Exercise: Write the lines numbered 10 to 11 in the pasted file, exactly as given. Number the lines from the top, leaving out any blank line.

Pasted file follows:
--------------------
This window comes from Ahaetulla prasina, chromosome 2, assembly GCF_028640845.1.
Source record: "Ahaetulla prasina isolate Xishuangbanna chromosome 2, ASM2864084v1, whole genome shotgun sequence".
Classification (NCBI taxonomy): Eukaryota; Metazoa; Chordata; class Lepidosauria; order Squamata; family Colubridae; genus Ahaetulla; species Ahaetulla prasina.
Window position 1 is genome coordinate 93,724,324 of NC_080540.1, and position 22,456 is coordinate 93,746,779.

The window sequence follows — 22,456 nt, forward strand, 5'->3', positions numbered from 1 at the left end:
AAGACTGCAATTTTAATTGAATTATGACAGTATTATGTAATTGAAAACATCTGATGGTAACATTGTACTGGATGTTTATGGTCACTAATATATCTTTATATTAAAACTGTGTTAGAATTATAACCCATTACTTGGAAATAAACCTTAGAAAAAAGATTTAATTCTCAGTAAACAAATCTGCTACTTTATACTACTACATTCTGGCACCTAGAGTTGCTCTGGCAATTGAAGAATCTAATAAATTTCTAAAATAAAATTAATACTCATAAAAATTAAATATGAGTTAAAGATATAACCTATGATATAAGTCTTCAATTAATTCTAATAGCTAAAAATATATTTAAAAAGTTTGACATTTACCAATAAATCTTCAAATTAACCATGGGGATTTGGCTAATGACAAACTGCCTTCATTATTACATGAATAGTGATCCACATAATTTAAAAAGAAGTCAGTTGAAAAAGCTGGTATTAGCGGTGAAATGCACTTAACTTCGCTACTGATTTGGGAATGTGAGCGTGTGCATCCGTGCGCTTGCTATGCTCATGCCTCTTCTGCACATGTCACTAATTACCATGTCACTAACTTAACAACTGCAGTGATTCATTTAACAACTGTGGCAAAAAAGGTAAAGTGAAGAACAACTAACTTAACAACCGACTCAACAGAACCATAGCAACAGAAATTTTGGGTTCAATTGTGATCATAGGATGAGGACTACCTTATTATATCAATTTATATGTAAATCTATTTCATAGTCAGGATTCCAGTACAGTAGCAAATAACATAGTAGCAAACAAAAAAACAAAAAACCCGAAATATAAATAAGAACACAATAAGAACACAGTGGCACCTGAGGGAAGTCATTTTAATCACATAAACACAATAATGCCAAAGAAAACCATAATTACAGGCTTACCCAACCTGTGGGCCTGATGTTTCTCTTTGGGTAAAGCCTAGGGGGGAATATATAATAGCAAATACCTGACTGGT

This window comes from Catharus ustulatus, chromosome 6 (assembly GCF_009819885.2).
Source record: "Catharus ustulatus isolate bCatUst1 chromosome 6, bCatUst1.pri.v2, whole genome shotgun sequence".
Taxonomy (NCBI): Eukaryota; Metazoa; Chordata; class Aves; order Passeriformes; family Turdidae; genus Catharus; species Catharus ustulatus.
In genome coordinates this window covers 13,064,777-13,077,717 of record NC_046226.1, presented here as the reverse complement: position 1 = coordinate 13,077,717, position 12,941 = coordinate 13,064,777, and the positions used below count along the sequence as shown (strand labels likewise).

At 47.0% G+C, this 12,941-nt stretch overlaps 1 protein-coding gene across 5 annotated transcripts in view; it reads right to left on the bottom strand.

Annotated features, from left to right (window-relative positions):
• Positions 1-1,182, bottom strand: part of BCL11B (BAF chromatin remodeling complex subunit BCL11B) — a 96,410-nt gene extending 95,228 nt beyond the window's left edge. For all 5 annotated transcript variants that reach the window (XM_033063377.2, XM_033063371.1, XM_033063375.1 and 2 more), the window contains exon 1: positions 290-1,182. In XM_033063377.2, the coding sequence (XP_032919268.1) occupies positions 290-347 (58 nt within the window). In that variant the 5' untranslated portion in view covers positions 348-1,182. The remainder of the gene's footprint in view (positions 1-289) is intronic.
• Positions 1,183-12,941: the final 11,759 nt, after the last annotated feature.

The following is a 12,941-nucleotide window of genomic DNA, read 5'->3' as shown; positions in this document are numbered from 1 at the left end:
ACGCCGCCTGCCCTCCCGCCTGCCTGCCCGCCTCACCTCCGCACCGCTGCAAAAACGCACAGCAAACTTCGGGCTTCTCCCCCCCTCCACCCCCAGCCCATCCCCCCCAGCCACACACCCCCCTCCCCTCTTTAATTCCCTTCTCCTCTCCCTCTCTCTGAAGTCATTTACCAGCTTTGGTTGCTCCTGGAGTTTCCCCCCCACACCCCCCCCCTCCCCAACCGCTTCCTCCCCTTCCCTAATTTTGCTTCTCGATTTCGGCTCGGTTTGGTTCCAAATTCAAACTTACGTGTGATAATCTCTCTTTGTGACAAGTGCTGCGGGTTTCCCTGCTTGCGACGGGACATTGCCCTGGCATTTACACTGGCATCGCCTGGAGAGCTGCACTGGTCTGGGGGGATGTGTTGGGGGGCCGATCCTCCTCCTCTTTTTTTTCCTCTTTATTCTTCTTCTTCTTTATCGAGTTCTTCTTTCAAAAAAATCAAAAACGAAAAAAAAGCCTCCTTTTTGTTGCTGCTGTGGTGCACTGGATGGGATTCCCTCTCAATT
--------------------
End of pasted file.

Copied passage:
In genome coordinates this window covers 13,064,777-13,077,717 of record NC_046226.1, presented here as the reverse complement: position 1 = coordinate 13,077,717, position 12,941 = coordinate 13,064,777, and the positions used below count along the sequence as shown (strand labels likewise).

At 47.0% G+C, this 12,941-nt stretch overlaps 1 protein-coding gene across 5 annotated transcripts in view; it reads right to left on the bottom strand.